1936 Summer Olympics medal table

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A tarnished gold medal featuring a person in a toga, and the words "XI Olympiade Berlin 1936".
A gold medal from the 1936 Olympics

The 1936 Summer Olympics, officially known as the Games of the XI Olympiad, was an international multi-sport event held in Berlin, Germany, from 1 August to 16 August. Berlin had previously been chosen to host the 1916 Summer Olympics, which were subsequently cancelled due to the First World War.[1] The 1936 Games had 3,963 athletes from 49 National Olympic Committees (NOCs) participating in a total of 129 events in 19 sports. This was the highest number of nations represented at any Games to date.[2] Athletes from 32 NOCs won medals, of which 21 secured at least one gold medal. As a result, 17 NOCs were left without any medal. The host NOC, Germany, received a total of 89 medals, a record for a united German team, although East Germany broke that record in 1976, 1980 and 1988.[3]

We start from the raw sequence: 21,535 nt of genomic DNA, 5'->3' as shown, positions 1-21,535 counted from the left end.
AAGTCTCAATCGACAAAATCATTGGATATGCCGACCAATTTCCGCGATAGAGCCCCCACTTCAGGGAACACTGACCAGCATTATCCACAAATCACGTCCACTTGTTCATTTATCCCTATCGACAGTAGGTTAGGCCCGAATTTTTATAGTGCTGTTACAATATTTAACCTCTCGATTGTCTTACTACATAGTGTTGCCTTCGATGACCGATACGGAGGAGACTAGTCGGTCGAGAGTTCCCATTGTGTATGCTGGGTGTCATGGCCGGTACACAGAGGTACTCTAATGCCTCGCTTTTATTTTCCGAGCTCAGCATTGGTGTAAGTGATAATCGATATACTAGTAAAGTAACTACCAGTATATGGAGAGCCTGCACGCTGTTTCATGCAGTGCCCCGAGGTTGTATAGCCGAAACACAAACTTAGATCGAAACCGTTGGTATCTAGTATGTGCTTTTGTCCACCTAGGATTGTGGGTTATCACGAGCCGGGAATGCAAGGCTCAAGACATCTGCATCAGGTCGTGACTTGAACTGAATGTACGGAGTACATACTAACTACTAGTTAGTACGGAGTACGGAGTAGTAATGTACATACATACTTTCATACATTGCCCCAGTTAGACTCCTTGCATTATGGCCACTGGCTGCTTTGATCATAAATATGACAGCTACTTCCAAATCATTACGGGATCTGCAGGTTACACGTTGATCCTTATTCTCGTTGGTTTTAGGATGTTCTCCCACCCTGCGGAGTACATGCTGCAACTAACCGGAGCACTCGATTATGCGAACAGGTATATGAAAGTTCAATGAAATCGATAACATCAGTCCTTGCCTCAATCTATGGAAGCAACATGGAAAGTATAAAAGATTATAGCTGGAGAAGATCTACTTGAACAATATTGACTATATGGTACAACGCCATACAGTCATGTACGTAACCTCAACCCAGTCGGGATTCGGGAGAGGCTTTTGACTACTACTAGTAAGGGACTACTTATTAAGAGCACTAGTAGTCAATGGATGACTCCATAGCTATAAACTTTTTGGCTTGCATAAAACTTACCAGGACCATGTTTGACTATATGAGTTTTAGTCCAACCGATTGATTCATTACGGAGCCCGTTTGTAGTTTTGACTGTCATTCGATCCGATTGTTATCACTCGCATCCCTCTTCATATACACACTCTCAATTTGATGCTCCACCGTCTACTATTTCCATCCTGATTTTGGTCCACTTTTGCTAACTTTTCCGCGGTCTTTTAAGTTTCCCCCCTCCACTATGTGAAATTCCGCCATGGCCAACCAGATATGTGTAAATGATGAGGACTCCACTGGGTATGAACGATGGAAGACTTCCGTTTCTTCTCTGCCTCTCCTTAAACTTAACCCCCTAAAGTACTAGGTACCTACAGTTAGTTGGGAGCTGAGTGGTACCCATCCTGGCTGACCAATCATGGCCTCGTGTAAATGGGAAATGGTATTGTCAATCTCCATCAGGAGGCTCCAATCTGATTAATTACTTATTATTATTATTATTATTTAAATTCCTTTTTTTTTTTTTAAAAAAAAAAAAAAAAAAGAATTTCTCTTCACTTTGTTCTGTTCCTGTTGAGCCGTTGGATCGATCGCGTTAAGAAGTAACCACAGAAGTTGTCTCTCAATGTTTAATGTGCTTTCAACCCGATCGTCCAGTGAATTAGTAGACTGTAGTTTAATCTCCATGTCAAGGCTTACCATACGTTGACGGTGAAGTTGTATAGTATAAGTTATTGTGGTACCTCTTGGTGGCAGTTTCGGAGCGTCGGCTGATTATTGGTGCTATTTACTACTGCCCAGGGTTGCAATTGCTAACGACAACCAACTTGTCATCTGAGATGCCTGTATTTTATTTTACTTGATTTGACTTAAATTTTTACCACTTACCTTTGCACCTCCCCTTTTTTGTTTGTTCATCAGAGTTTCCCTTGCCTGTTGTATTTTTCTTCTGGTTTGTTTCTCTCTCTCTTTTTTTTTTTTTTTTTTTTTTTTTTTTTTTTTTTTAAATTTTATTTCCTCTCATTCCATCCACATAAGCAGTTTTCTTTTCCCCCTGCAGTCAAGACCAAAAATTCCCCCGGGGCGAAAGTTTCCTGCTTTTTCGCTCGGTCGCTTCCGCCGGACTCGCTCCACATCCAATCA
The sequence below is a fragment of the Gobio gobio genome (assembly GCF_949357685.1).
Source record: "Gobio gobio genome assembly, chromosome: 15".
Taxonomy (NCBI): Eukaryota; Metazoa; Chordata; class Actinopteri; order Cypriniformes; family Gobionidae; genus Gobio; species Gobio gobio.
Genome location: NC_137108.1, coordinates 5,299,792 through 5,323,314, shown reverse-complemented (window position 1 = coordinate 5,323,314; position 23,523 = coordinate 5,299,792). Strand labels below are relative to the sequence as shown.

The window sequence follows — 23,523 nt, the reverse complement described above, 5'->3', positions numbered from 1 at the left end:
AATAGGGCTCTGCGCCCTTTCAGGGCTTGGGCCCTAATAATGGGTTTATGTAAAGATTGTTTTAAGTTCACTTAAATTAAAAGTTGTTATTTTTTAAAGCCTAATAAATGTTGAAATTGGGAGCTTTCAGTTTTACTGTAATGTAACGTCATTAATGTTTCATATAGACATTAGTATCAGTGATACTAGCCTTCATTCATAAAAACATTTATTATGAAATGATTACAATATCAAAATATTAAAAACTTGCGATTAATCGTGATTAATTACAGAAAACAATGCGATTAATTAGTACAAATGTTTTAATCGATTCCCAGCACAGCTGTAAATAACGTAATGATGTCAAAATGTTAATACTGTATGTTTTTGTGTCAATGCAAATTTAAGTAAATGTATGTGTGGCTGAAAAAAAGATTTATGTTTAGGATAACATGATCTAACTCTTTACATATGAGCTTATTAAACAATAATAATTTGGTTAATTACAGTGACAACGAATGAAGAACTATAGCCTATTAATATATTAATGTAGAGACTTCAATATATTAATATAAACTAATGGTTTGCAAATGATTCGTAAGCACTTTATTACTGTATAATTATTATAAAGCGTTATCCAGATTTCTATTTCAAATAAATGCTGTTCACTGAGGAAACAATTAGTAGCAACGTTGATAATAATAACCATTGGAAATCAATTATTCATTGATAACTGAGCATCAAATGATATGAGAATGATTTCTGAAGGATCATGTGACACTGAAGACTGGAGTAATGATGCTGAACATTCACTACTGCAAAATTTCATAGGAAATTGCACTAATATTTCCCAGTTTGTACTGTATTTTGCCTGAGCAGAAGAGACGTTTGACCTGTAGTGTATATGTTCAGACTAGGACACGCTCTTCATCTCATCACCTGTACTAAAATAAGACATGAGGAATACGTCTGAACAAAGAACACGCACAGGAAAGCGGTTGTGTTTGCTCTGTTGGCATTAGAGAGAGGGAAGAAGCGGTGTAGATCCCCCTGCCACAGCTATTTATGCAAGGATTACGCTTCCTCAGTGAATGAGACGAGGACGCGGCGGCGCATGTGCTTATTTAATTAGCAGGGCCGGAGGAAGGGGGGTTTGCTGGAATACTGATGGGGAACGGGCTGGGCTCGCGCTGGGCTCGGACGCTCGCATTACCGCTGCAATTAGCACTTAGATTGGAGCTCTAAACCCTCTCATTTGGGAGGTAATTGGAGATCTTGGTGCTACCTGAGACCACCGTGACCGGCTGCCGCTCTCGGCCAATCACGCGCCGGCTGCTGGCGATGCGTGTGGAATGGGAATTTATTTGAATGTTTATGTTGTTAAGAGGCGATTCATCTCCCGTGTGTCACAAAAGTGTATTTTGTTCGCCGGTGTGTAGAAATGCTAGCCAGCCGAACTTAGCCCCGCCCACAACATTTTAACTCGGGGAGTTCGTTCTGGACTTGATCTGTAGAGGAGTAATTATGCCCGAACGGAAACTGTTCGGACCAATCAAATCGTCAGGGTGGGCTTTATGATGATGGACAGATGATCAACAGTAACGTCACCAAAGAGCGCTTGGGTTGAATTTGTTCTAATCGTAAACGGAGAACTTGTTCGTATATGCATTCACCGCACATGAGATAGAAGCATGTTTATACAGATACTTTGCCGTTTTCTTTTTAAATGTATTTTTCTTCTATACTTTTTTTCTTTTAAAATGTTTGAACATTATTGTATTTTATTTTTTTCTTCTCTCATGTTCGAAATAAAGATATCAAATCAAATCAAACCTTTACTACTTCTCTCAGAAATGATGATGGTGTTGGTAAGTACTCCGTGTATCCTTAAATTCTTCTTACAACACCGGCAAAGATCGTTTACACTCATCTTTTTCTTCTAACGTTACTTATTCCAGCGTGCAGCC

While a boycott by the United States was suggested due to Germany's National Socialist regime, it was not implemented as the President of the United States Olympic Committee, Avery Brundage, felt that politics should be kept separate from sport.[1] The other NOCs which threatened to boycott the Games for the same reason were the United Kingdom, France, Sweden, Czechoslovakia and the Netherlands.[2] An alternative People's Olympiad was planned to take place in Barcelona, Spain, but was cancelled at the last moment following the outbreak of the Spanish Civil War after the athletes had already begun to arrive.[2] The civil war also meant that Spain's NOC did not compete at the 1936 Games.[1] While no NOCs ended up boycotting the Games on anti-Nazi grounds, a multinational Jewish-led boycott of the Games took place, with individual athletes refusing to take part.[4] Also, the IAAFs' refusal to allow athletes from Northern Ireland to compete for the Irish Olympic Council in athletics events led the Irish Free State to boycott.[5][6]